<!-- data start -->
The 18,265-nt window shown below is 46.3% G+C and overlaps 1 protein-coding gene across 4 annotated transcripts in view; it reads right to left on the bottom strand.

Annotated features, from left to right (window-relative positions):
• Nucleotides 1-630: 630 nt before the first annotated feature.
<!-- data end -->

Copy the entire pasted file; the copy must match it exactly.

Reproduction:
The 18,265-nt window shown below is 46.3% G+C and overlaps 1 protein-coding gene across 4 annotated transcripts in view; it reads right to left on the bottom strand.

Annotated features, from left to right (window-relative positions):
• Nucleotides 1-630: 630 nt before the first annotated feature.